Elizabeth, foundress and first superior of the Oblate Sisters of Providence, took the name of Mary.  She was superior general from 1829 to 1832, and from 1835 to 1841.  This congregation would educate and evangelize African Americans.  Yet they would always be open to meeting the needs of the times.  Thus the Oblate SIsters educated youth and provided a home for orphans. Slaves who had been purchased and then freed were educated and at times admitted into the congregation.  They nursed the terminally ill during the cholera epidemic of 1832, sheltered the elderly, and even served as domestics at St. Mary's Seminary in a time of crisis.

      Mother Mary's early life prepared her well for the turbulence that followed the death of Father Joubert in 1843.  She suffered violence of soul as she was buffeted by poverty and racial injustice.  There was a sense of abandonment at the dwindling number of pupils and defections of her closest companions and co-workers.  Yet, through it all Mother Mary never lost faith in Providence.  Mother Mary Lange practiced faith to an extraordinary degree. In fact, it was her deep faith which enabled her to perservere against all odds.  To her black brothers and sisters she gave herself and her material possessions until she was empty of all but Jesus, whom she shared generously with all by witnessing to His teaching.  In close union with Him, she lived through disappointment and opposition until God called her home, February 3, 1882.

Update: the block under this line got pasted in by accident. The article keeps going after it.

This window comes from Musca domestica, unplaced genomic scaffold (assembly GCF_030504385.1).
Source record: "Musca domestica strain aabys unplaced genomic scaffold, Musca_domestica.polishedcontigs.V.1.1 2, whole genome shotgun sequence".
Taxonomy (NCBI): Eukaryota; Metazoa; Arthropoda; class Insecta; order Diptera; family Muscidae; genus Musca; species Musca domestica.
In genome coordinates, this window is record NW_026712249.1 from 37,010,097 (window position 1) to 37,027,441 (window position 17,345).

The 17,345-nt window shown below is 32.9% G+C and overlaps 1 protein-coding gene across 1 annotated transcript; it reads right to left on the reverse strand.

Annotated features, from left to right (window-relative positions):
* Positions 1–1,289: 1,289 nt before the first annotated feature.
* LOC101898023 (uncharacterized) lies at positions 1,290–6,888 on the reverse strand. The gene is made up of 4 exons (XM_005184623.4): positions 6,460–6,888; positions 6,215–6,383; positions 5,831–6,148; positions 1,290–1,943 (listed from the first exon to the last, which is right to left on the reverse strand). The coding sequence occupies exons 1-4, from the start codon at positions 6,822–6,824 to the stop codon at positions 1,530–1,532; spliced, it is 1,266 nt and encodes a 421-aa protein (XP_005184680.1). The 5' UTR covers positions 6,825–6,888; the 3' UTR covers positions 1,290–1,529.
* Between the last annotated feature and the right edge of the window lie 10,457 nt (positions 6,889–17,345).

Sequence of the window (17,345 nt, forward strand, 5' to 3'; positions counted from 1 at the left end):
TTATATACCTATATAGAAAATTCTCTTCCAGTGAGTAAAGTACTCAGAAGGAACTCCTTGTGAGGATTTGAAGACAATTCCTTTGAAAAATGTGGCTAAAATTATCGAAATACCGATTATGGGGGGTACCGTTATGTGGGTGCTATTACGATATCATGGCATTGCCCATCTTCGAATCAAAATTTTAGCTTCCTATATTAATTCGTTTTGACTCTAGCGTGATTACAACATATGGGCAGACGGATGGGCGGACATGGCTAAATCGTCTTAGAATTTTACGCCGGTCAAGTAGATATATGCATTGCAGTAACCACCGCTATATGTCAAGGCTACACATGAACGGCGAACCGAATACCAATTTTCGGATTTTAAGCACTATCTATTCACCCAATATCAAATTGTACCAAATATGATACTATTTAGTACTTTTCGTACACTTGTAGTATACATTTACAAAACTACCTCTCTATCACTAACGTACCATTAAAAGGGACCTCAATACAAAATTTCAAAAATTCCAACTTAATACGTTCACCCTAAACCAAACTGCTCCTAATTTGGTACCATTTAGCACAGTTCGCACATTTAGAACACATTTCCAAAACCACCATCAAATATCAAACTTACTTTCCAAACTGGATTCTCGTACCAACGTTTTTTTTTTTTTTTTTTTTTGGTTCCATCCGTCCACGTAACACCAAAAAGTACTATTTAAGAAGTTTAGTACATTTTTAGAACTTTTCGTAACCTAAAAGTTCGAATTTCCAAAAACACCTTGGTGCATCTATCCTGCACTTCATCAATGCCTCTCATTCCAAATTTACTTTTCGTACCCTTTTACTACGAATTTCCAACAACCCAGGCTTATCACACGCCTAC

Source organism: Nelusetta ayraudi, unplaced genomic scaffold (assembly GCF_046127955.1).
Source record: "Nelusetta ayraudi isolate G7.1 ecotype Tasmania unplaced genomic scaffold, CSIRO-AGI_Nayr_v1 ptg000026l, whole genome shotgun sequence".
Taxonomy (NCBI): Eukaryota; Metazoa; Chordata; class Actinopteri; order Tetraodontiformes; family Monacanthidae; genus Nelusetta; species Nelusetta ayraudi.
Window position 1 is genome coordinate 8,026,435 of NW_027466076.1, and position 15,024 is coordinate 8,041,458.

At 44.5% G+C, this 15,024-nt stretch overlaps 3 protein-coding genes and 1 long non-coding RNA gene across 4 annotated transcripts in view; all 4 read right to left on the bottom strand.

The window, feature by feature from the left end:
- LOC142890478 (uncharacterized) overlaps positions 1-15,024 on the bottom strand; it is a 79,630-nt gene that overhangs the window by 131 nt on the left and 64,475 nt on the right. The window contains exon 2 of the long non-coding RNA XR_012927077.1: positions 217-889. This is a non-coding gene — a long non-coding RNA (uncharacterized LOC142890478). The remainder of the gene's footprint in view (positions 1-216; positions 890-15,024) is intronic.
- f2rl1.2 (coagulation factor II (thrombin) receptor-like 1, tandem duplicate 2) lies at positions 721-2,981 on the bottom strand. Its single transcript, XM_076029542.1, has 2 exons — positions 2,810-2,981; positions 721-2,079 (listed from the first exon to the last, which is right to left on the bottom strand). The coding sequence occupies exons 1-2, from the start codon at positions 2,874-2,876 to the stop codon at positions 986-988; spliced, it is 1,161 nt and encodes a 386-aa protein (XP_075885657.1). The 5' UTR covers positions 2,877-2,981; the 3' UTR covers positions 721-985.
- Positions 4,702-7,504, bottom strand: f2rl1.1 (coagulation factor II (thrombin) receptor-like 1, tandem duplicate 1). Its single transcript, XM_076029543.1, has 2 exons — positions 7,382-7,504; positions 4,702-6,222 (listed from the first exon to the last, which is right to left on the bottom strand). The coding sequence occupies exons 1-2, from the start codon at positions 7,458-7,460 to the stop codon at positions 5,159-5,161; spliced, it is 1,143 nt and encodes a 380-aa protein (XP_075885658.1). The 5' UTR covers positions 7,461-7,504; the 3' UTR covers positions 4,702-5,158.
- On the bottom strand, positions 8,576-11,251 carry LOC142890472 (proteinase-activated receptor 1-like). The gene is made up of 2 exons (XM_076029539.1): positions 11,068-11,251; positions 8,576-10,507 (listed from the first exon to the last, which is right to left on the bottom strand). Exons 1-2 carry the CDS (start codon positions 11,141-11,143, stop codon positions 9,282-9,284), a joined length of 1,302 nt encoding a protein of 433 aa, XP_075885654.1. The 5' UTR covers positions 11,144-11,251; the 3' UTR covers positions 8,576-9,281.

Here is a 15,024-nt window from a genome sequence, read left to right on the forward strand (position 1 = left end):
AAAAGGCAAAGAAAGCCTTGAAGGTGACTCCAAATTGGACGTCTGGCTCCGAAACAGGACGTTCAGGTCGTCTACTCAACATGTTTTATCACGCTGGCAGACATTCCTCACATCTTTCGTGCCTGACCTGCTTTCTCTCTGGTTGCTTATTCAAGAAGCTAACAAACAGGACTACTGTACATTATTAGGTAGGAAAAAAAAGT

A window for Mother Mary Lange:
A source of pride for Haitians

By Marlène Rigaud Apollon

On Sunday, August 5, 2001, I had the privilege of being among the hundreds of people who crowded the Crypt's chapel of the Basilica of the National Shrine of the Immaculate Conception in Washington, D.C. to attend the 1:30 PM Latin mass celebrated by His Eminence William Cardinal Keeler of Baltimore. For most of those present, but especially for one particular group, the Oblate Sisters of Providence, the occasion held great significance: That mass was the first part of a celebration in honor of Mother Mary Elizabeth Lange, the foundress of Haitian heritage of the Oblate Sisters of Providence, who is now a candidate for canonization. Several members of the Mother Mary Lange Guild whose mission is to promote the cause of the beatification and canonization of Mother Lange had also made the pilgrimage. Unfortunately, Father André Pierre, who, for more than a year, has actively and enthusiastically led the Haitian community in their discovery of Mother Lange, had to attend the 64th International Annual Meeting of the Catholic Biblical Association of America, held this year at Seton Hall University in East Orange, New Jersey and could not be with us.